Is IT really necessary? September 18, 2010Posted by IaninSheffield in Management, Resources.
Tags: cross-curricular, Curriculum, discrete, embedding, ict, KS3, primary, Resources, school, secondary
A couple of years ago, a friend and Head of IT in another school asked my opinion of ICT as a discrete subject in KS3. He was under pressure to have it removed from the timetable and distributed within the rest of the curriculum. At the time I couldn’t provide a compelling argument either way, much to his chagrin. This topic has raised its head once more and I was wondering whether two years further on, the arguments have changed at all?
Let’s take a step back for a moment and look at ICT in the primary phase. At our school (ages 4-18), ICT is taught across and is embedded the curriculum in KS1 & 2; there are no discrete ICT lessons. The philosophy is that ICT should be used when and where appropriate to support learning, thereby ensuring that it is used in authentic situations, rather than being studied in its own little box. At KS3 however, ICT gets its own ‘slot’ on the timetable and becomes a discrete entity. Here it is felt that it can be explored in greater depth, is as worthy of study as other KS3 subjects, that pupils need a solid grounding for study at GCSE and beyond (should they so choose) and that subject specialists are better placed to provide for those needs. I think I’d be right in saying that our ICT in the Juniors section is similar to that in the majority of primary schools (but am happy to be corrected) and similarly our KS3 provision to that in the majority of secondary schools.
In addition to the above points, there are other factors which come into play:
- The expertise of the teachers in embedding ICT within the broader curriculum. Primary teachers are perhaps more adept and certainly more experienced at using thematic cross-curricular approaches. Colleagues in secondary are often keen to play to the strengths of their subject disciplines, leaving other elements to those who are more capable.
- Literacy may be integral to English lessons, but it clearly cuts across all other subject areas too, demanding that all teachers address it when necessary. Similarly numeracy may arise predominantly from the study of Maths, but it too is a touchstone to which all subjects will refer at some time. How far then should skills associated with a particular subject need to surface elsewhere? How about ‘carteracy?’ Understanding the information that maps provide us with is crucial in Geography, but many other subjects refer to maps too; another cross-curricular skill, if not less explicit. So where does ICT sit? With the other ‘…eracies?’ Or at the same level as History, French etc?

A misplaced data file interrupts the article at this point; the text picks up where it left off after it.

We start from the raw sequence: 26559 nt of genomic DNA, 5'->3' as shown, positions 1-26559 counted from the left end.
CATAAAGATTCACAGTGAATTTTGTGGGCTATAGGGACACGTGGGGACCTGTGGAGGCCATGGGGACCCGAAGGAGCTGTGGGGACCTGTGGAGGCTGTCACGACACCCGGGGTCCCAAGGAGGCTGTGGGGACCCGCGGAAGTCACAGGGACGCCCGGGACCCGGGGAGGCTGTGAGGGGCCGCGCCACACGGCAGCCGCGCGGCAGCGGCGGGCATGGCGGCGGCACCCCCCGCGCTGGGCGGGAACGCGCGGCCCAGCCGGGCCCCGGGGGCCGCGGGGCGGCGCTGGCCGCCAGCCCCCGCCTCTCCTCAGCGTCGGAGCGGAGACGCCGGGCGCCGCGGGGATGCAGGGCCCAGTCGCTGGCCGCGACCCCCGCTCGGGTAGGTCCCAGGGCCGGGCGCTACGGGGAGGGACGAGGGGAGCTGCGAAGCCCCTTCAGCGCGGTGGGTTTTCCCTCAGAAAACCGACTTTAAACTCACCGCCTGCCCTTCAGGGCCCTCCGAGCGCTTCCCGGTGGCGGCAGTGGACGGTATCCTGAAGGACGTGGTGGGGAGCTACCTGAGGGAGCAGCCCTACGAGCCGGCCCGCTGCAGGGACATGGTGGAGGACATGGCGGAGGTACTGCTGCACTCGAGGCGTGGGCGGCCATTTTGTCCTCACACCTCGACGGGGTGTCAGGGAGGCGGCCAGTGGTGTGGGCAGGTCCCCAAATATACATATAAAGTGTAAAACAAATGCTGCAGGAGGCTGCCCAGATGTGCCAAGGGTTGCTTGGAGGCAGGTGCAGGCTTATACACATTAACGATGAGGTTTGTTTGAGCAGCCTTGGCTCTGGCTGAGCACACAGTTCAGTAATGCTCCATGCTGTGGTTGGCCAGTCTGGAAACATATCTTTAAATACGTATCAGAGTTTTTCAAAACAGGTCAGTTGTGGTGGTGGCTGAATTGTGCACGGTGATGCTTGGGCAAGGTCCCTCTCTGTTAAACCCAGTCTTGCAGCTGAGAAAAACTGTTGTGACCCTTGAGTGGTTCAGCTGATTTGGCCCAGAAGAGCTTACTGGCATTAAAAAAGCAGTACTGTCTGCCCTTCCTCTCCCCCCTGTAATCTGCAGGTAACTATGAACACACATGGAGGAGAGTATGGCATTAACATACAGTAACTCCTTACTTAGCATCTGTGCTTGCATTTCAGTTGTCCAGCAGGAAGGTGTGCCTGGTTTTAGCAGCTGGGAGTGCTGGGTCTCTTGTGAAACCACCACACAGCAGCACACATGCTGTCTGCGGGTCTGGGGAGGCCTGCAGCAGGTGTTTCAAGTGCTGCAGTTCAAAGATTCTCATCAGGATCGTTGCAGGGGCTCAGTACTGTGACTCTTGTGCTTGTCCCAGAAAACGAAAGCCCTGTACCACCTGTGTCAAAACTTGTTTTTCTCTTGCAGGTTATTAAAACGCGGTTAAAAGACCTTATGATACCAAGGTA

- Resourcing. ICT taught as a discrete subject demands greater resources, invariably in the form of ICT suites/labs. ICT covered across the curriculum may allow resources to be deployed in a more distributed way, perhaps meeting the needs of subject areas more effectively in their own environments. The former is more manageable, the latter more flexible.
- Ownership. It is increasingly apparent that mobile devices of various flavours are becoming more commonplace in the pockets and bags of our students. Supported by more cloud-based applications, schools have the opportunity to consider a completely new model for surfacing ICT in lessons, one in which ownership of the devices (and the learning they support?) transfers to the hands of our students. How might/should this affect ICT within the curriculum? (The issue of equity of access is for another post perhaps?)
- Apprenticeship. Some would argue that learning with and about ICT occurs daily and nightly as our students interact with one another to explore ways to ‘get things done.’ Purists (some ICT teachers?) might say that this only serves to get them into bad habits; formatting text rather than using styles, spaces instead of tabs, images ‘poached’ from the Internet rather than correctly referenced etc.
- There is much concern at the moment about the decline in the numbers of students studying computing and the ramifications for the nation’s future economy. Do ICT and Computing actually require more emphasis on the curriculum?
So I’ve singularly failed to answer the question whether ICT should be entirely embedded or taught discretely. I’d be really interested therefore to hear your views, both ICT subject teachers and non-specialists, primary and secondary. What works for you? Which directions ought we perhaps to be moving? What issues have I missed? All musings much appreciated.